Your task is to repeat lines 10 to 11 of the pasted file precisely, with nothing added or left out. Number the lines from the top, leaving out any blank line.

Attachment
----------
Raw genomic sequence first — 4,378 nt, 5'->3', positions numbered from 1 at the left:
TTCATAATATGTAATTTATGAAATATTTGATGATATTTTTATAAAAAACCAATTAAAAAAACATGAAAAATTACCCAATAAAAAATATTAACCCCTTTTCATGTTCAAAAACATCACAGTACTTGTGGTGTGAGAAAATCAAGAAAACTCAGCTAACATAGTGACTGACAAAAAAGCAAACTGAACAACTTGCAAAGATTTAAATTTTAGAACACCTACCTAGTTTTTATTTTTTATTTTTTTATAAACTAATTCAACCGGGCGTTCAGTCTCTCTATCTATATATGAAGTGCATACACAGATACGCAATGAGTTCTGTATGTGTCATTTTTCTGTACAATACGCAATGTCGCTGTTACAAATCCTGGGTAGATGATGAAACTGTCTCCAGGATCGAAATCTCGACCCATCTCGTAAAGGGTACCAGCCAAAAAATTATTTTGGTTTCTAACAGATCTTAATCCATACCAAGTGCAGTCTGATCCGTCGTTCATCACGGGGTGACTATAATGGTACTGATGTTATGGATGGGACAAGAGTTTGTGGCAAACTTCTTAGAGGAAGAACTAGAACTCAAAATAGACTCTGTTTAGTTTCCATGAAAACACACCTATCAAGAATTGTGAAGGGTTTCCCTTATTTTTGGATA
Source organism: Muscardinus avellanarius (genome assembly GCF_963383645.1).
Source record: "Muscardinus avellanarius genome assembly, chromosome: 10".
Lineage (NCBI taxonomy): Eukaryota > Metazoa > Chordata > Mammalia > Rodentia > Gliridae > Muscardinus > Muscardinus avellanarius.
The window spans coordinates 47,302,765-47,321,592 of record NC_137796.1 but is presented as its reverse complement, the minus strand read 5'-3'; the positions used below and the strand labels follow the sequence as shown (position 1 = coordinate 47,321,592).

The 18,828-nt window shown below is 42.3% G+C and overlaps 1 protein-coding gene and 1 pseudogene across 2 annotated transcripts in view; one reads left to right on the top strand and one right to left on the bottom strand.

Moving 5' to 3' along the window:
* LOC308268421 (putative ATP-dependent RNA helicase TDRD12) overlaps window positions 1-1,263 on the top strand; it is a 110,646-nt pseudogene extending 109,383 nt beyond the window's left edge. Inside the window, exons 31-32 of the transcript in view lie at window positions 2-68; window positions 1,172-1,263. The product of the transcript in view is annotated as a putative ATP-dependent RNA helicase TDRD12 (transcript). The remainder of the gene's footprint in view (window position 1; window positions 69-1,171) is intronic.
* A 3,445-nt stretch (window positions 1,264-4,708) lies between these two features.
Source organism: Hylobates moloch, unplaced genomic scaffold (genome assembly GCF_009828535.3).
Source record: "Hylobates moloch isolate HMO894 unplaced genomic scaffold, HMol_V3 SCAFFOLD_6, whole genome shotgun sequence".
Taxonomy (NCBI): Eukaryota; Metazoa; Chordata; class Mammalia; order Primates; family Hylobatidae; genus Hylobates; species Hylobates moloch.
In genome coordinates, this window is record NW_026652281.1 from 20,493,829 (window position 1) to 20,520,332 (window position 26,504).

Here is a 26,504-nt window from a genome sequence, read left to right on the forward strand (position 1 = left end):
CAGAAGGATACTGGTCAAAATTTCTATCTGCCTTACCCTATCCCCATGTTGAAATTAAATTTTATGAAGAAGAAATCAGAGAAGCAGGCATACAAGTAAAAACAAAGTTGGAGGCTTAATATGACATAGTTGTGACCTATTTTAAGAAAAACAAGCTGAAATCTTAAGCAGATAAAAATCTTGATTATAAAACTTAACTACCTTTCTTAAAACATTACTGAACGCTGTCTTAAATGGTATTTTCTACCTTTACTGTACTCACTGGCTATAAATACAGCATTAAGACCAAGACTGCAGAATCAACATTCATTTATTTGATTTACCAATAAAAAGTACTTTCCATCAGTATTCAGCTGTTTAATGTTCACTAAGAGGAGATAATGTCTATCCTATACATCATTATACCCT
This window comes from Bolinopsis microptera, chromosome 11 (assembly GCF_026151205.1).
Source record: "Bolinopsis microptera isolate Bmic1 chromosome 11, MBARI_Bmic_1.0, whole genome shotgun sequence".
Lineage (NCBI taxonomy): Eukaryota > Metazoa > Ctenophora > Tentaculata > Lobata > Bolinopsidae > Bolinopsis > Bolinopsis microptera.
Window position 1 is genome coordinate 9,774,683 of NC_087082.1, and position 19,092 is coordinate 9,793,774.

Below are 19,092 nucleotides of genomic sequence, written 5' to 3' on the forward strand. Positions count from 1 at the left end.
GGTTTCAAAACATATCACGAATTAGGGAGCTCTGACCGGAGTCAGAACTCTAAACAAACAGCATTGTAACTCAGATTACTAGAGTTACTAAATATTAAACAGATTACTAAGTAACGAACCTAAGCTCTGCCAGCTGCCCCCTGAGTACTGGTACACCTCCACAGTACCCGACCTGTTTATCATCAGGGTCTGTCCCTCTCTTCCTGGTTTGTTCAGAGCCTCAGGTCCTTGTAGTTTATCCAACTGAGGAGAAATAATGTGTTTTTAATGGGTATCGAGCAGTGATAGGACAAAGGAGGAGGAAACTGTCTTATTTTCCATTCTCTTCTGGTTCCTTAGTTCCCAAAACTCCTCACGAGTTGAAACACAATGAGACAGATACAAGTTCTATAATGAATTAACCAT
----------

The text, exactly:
* A 3,445-nt stretch (window positions 1,264-4,708) lies between these two features.
Source organism: Hylobates moloch, unplaced genomic scaffold (genome assembly GCF_009828535.3).